In reply to Matthew Taylor’s question over at his RSA blog:
“how can it be true both that there are some social environments which encourage particular attitudes and behaviours (which could be said broadly to fit an egalitarian outlook) while, at the same time, in relation to any specific problem or decision, a set of conflicting responses (of which egalitarianism is only one) will emerge?”
1) Scale is crucial. Just as there isn’t a single rationality but four, neither is there a single scale. At one scale of operation, one of the four cultures may be dominant, and may seem to be a good fit with the landscape, but at other scales other cultural biases may be a better fit. See the work of ecologist Buzz Holling on this.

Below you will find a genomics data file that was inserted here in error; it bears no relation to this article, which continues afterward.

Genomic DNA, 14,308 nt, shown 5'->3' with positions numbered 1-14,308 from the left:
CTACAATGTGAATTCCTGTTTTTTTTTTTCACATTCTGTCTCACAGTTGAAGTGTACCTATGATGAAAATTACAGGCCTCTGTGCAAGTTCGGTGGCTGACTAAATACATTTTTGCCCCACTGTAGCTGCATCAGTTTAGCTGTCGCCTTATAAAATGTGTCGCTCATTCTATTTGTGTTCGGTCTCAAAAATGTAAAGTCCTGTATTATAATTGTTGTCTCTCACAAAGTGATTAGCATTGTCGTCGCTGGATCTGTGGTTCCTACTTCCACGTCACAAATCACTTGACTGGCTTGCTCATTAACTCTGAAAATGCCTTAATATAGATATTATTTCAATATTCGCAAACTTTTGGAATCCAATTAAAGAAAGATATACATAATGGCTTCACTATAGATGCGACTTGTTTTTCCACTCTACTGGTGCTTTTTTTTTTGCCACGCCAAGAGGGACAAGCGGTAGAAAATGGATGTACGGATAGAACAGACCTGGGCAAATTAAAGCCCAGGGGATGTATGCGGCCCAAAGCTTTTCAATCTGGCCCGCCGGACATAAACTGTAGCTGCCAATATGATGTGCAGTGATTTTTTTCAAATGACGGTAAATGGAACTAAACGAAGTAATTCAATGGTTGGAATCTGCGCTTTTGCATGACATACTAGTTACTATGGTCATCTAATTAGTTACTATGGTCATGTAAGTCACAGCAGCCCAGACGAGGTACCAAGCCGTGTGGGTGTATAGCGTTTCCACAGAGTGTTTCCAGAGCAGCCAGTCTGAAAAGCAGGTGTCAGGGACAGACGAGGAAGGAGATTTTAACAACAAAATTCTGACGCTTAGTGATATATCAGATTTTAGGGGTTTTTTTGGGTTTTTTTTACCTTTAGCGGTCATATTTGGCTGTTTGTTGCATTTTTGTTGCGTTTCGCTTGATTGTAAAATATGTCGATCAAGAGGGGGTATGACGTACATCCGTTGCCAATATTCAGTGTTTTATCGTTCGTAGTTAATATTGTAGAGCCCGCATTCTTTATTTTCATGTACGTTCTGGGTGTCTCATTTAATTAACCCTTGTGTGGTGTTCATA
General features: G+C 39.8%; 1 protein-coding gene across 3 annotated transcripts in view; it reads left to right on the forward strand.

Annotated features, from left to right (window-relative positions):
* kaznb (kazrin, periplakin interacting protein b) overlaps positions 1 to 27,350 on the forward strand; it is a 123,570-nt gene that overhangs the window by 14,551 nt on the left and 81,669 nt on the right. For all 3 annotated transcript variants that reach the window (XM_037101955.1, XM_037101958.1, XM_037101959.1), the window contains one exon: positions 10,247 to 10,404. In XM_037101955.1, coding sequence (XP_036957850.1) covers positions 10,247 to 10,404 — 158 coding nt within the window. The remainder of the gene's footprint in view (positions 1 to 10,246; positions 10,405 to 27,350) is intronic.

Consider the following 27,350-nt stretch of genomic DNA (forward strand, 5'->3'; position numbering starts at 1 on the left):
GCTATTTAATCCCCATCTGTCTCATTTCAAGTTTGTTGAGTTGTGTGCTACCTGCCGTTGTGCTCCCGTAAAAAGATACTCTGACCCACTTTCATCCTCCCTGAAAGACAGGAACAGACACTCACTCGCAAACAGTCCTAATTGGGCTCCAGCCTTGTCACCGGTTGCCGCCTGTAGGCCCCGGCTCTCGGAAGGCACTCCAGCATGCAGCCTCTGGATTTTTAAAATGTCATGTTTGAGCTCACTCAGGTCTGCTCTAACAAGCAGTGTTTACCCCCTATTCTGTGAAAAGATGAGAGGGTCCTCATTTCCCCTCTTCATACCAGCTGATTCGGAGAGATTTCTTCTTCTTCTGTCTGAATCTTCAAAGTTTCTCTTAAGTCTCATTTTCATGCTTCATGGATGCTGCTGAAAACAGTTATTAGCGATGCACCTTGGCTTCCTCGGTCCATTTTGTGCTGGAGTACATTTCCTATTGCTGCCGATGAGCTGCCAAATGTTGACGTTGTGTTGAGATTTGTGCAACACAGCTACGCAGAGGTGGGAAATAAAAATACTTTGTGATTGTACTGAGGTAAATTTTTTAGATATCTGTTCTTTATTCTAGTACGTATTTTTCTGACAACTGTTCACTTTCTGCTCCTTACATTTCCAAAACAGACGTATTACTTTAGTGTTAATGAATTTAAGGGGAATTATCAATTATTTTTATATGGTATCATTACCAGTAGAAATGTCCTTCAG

2) Similarly, time is also crucial. The social-ecological model of Holling and others in the Resilience Alliance suggests that ecological succession has a social counterpart. What appears optimal at one moment will become less optimal as time changes the environment, so that alternative problems arise, leading to alternative solutions and alternative institutions.
3) The ability to defect is also crucial. I have been quite taken with a cellular automata problem called the density classification problem. In short this seems to suggest that even in simple mechanistic systems, total knowledge is impossible. This means there is always room for the dominant answers to be wrong and for defectors from the main view to get it more nearly correct. Given that a) social-ecological systems are far more complex than cellular automata and b) evolution has fine-tuned human responses to problem solving, it seems possible that human society is an environment which rewards a dominant viewpoint without punishing too severely a minority of dissidents.